The Opportunity in Health Care

In what industry is the potential to improve results while reducing costs the greatest? 

The title to this blog post gives the answer away, but you might ask yourself, “Seriously, could that be true?”

It’s Friday, and I’m on a plane with the September 2011 Harvard Business Review.  I have a passion for applying the principles of operations management to health care and some of us at e2e have done work in the space, but “How to Solve the Cost Crisis in Health Care,” by Harvard professors Michael Porter (If you haven’t read Competitive Advantage, you need to.) and Robert Kaplan (Think activity-based costing and Balanced Scorecard™) really lays out the contrast in the way operations are managed in healthcare as opposed to other industries.  It isn’t the first time Porter has written on the topic.  I read his 2006 HBR article, and although I always intended to read his related 2006 book (Redefining Health Care:  Creating Value-Based Competition on Results, co-authored with E.O. Teisberg), it is still on my list of books to read.  Ever since then, I have wondered how any debate on healthcare, much less any legislation or regulation could take place without guidance from Porter.  Maybe that dialog with Porter has taken place, but I don’t think you could infer that from the public dialog or the legislative and regulatory results.

If you read my piece onFinding Value in Your Value Network,” you know about the PSV Matrix and how it can help prioritize and accelerate process improvement.  That can also be useful in healthcare . . . someday, but at the moment, some of the basic building blocks for process improvement are just not there.

Kaplan and Porter argue that there health care organizations have a “complete lack of understanding” of the costs to deliver care and how to compare those costs with outcomes.

WOW!  So, good luck with legislative efforts to control costs and improve outcomes with across the board cuts to reimbursements . . . and I’m not making any comment on any particular legislation, regulation, person or political party.  But charges do not equal costs and reimbursements may equal neither.

If you don’t understand your costs, then you can’t link them to either outcomes or process improvements.  The game is over before you start.

Kaplan and Porter argue that the proper goal of health care delivery is “patient outcomes achieved per dollar expended”.  That means that both costs and outcomes must be measured at the patient level, with outcomes considering survival, ability to function, duration of care, discomfort, and complications.  But, if costs are wrong and outcomes aren’t tracked, you don’t have much hope of improving either.

They propose Time Based Activity Based Costing (TBABC) and walk through an example of how to do it.  With accurate costs and outcome data, you can forecast demand, predict the resources required to meet demand, and plan and manage capacity.  You can also standardize processes and increase quality while at the same time lowering costs.  With this kind of basic foundation, the PSV Matrix can be configured for healthcare and the principles of process improvement rigorously applied.  What’s more, health care policy can focus on fostering competition and value-based reimbursement.  “Those organizations and care-givers that deliver desired health outcomes faster and more efficiently, without unnecessary services, and with proven, simpler treatment models will not be penalized by lower revenues.”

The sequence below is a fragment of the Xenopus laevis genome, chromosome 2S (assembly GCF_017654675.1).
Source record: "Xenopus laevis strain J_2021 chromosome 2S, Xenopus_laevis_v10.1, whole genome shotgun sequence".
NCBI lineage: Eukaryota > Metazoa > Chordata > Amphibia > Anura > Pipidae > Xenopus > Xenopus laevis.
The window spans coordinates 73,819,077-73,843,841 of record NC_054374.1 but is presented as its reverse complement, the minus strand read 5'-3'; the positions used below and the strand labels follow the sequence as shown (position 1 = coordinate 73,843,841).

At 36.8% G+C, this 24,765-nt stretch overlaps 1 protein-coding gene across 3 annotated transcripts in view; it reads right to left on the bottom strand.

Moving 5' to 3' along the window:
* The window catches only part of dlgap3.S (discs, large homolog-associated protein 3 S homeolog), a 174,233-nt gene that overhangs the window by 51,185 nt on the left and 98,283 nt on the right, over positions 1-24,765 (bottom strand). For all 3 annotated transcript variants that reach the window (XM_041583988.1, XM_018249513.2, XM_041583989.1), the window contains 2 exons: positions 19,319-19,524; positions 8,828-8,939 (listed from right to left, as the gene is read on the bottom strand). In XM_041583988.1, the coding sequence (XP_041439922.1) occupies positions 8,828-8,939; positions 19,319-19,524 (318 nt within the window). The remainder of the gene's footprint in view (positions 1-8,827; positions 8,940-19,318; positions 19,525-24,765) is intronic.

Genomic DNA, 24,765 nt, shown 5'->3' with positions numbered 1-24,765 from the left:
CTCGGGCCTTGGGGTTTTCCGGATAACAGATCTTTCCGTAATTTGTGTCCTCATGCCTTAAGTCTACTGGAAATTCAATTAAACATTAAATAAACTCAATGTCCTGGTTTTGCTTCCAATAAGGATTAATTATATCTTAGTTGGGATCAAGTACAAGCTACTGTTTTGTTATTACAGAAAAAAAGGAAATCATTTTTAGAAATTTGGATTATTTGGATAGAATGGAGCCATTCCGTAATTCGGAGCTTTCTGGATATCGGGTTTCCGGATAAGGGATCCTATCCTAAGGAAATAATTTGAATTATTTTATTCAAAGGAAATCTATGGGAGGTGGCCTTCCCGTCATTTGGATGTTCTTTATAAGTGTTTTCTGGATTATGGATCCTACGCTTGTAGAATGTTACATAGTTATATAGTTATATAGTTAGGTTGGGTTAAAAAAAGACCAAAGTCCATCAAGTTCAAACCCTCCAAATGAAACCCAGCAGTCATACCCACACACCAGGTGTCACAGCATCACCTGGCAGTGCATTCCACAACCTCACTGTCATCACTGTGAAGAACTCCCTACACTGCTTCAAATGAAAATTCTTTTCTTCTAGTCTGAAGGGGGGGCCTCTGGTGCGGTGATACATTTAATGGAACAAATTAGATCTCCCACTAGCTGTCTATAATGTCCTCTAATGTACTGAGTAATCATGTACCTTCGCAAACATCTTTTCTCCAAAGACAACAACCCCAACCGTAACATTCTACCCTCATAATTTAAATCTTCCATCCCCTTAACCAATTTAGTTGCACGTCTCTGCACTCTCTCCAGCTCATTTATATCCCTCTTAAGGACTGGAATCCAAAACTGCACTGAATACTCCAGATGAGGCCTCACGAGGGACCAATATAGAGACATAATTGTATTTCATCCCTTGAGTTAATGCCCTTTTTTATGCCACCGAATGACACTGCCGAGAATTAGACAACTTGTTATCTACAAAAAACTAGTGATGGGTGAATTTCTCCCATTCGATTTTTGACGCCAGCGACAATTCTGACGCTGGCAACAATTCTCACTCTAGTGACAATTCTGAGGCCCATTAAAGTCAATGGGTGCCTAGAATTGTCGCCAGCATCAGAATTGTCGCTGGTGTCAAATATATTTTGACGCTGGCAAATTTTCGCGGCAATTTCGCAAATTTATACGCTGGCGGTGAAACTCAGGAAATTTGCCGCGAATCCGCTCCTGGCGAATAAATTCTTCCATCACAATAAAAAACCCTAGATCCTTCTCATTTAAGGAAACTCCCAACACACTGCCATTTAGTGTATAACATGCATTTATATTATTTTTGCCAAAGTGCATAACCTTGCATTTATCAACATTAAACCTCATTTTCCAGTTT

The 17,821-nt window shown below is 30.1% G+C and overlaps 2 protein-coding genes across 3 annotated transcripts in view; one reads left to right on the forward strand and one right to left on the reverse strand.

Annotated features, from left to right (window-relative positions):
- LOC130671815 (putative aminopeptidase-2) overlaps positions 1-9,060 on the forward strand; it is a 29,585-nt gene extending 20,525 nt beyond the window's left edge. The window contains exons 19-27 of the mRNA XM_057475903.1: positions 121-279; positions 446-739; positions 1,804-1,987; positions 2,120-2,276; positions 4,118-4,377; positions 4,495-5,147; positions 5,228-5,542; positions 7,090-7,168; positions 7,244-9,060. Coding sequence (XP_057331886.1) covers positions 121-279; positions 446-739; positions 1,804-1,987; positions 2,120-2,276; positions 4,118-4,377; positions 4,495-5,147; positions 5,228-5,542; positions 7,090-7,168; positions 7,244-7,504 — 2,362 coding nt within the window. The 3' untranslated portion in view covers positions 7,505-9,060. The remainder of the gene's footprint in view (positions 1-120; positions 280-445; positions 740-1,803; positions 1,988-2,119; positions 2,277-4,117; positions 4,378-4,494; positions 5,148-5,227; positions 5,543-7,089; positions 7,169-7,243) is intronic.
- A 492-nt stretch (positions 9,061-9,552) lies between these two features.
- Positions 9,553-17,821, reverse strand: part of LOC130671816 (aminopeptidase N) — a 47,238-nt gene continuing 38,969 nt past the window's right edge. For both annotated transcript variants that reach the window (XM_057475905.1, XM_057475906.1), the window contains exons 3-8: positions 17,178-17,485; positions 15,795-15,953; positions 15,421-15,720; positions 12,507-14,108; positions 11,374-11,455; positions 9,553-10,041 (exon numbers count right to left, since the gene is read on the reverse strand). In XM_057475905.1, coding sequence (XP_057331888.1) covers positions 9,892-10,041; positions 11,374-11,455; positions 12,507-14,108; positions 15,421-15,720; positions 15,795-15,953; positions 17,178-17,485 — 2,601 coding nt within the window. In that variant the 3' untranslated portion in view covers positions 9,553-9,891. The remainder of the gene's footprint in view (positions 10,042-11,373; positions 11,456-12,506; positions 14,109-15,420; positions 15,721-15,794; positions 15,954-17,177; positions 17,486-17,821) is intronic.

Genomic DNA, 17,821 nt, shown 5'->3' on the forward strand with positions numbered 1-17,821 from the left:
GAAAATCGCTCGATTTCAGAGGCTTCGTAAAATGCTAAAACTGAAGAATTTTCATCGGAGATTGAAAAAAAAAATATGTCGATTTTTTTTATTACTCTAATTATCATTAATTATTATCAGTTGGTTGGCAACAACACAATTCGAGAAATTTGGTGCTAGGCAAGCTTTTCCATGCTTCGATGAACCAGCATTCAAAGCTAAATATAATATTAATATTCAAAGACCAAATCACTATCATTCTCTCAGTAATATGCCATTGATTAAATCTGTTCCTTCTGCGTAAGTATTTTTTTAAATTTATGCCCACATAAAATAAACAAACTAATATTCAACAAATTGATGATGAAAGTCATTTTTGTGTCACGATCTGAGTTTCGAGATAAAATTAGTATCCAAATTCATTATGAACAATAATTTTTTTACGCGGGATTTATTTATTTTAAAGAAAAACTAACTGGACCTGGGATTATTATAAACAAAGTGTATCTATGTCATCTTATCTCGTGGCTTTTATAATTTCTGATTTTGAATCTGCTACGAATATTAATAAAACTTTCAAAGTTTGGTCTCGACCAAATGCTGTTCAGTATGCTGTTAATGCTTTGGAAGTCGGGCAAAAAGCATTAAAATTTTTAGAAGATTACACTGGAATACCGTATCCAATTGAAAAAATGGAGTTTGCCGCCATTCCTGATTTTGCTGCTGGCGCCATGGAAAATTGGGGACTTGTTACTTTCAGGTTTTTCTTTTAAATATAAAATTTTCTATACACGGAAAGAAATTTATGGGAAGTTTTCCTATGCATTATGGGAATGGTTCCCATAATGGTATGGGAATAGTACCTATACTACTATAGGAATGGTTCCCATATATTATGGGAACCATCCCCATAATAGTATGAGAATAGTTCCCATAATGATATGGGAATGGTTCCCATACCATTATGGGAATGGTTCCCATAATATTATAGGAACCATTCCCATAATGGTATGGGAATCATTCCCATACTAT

Neither the authors, nor I, are making any political point.  This is about operations and how to improve them in healthcare.  I will say that any policy that is not informed by these insights will not have the desired outcome.

My review of the article here doesn’t do it justice, but if you work in healthcare or are interested in the topic, this article and Porter’s other work in the space is a must read.  The article in the September 2011 HBR is Reprint R1109B.  I plan to order a couple of copies for friends.

I’m still on the plane.  I’m returning from San Francisco where I had the chance to attend the IBF Supply Chain Planning and Forecasting Conference where I heard a terrific presentation by John Brown of The Coca-Cola Company on supply chain risk management.  If you are part of my LinkedIn network or follow me on Twitter, you saw or can see some of the highlights of that presentation.  I also had the opportunity to listen to other great sessions led by leaders within their respective organizations and to network with lots of supply chain professionals.  Well done, IBF.

I won’t be back home until after midnight.  No complaints.  It was my choice, but I hope your Friday wasn’t spent on a plane and that your weekend will be wonderful.

Thanks for reading.

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About Arnold Mark Wells
Industry, software, and consulting background. I help companies do the things about which I write. If you think it might make sense to explore one of these topics for your organization, I would be delighted to hear from you. I am employed by Opalytics.

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